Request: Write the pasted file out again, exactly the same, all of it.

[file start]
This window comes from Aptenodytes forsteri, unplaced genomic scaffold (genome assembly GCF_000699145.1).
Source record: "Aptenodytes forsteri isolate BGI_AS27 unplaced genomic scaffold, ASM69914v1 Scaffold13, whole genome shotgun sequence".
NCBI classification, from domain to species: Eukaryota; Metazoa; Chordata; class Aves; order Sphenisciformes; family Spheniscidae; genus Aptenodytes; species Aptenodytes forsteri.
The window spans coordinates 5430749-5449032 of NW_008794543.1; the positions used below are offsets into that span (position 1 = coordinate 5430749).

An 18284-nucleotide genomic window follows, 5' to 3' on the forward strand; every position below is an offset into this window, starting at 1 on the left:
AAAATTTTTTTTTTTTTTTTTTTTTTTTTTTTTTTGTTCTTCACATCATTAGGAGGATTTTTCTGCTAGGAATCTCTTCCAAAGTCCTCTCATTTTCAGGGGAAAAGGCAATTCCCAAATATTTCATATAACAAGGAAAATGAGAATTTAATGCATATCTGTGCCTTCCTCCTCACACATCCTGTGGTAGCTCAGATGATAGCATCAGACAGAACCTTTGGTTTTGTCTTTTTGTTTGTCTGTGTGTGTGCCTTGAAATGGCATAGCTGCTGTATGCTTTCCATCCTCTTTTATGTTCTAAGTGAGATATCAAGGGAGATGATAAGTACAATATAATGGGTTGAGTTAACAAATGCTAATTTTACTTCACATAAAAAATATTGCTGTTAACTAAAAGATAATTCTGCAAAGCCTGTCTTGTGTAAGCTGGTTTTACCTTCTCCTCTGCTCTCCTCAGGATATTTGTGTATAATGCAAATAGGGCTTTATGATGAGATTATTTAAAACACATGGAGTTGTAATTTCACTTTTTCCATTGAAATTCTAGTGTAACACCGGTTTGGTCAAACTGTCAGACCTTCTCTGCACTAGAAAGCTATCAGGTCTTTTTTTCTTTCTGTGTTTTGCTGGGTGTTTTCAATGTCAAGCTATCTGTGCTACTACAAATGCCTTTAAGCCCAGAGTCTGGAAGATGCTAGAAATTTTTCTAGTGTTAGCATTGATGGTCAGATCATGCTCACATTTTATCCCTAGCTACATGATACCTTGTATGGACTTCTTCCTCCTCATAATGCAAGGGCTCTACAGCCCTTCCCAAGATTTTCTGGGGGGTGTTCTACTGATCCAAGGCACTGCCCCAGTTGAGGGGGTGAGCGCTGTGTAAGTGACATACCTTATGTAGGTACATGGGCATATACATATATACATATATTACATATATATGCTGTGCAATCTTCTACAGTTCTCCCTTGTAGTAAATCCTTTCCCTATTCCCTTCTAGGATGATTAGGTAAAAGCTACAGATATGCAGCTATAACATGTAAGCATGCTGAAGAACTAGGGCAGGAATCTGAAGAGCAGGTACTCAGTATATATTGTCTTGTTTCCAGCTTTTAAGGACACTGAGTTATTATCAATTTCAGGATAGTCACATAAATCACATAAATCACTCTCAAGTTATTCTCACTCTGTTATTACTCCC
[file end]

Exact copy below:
This window comes from Aptenodytes forsteri, unplaced genomic scaffold (genome assembly GCF_000699145.1).
Source record: "Aptenodytes forsteri isolate BGI_AS27 unplaced genomic scaffold, ASM69914v1 Scaffold13, whole genome shotgun sequence".
NCBI classification, from domain to species: Eukaryota; Metazoa; Chordata; class Aves; order Sphenisciformes; family Spheniscidae; genus Aptenodytes; species Aptenodytes forsteri.
The window spans coordinates 5430749-5449032 of NW_008794543.1; the positions used below are offsets into that span (position 1 = coordinate 5430749).

An 18284-nucleotide genomic window follows, 5' to 3' on the forward strand; every position below is an offset into this window, starting at 1 on the left:
AAAATTTTTTTTTTTTTTTTTTTTTTTTTTTTTTTGTTCTTCACATCATTAGGAGGATTTTTCTGCTAGGAATCTCTTCCAAAGTCCTCTCATTTTCAGGGGAAAAGGCAATTCCCAAATATTTCATATAACAAGGAAAATGAGAATTTAATGCATATCTGTGCCTTCCTCCTCACACATCCTGTGGTAGCTCAGATGATAGCATCAGACAGAACCTTTGGTTTTGTCTTTTTGTTTGTCTGTGTGTGTGCCTTGAAATGGCATAGCTGCTGTATGCTTTCCATCCTCTTTTATGTTCTAAGTGAGATATCAAGGGAGATGATAAGTACAATATAATGGGTTGAGTTAACAAATGCTAATTTTACTTCACATAAAAAATATTGCTGTTAACTAAAAGATAATTCTGCAAAGCCTGTCTTGTGTAAGCTGGTTTTACCTTCTCCTCTGCTCTCCTCAGGATATTTGTGTATAATGCAAATAGGGCTTTATGATGAGATTATTTAAAACACATGGAGTTGTAATTTCACTTTTTCCATTGAAATTCTAGTGTAACACCGGTTTGGTCAAACTGTCAGACCTTCTCTGCACTAGAAAGCTATCAGGTCTTTTTTTCTTTCTGTGTTTTGCTGGGTGTTTTCAATGTCAAGCTATCTGTGCTACTACAAATGCCTTTAAGCCCAGAGTCTGGAAGATGCTAGAAATTTTTCTAGTGTTAGCATTGATGGTCAGATCATGCTCACATTTTATCCCTAGCTACATGATACCTTGTATGGACTTCTTCCTCCTCATAATGCAAGGGCTCTACAGCCCTTCCCAAGATTTTCTGGGGGGTGTTCTACTGATCCAAGGCACTGCCCCAGTTGAGGGGGTGAGCGCTGTGTAAGTGACATACCTTATGTAGGTACATGGGCATATACATATATACATATATTACATATATATGCTGTGCAATCTTCTACAGTTCTCCCTTGTAGTAAATCCTTTCCCTATTCCCTTCTAGGATGATTAGGTAAAAGCTACAGATATGCAGCTATAACATGTAAGCATGCTGAAGAACTAGGGCAGGAATCTGAAGAGCAGGTACTCAGTATATATTGTCTTGTTTCCAGCTTTTAAGGACACTGAGTTATTATCAATTTCAGGATAGTCACATAAATCACATAAATCACTCTCAAGTTATTCTCACTCTGTTATTACTCCC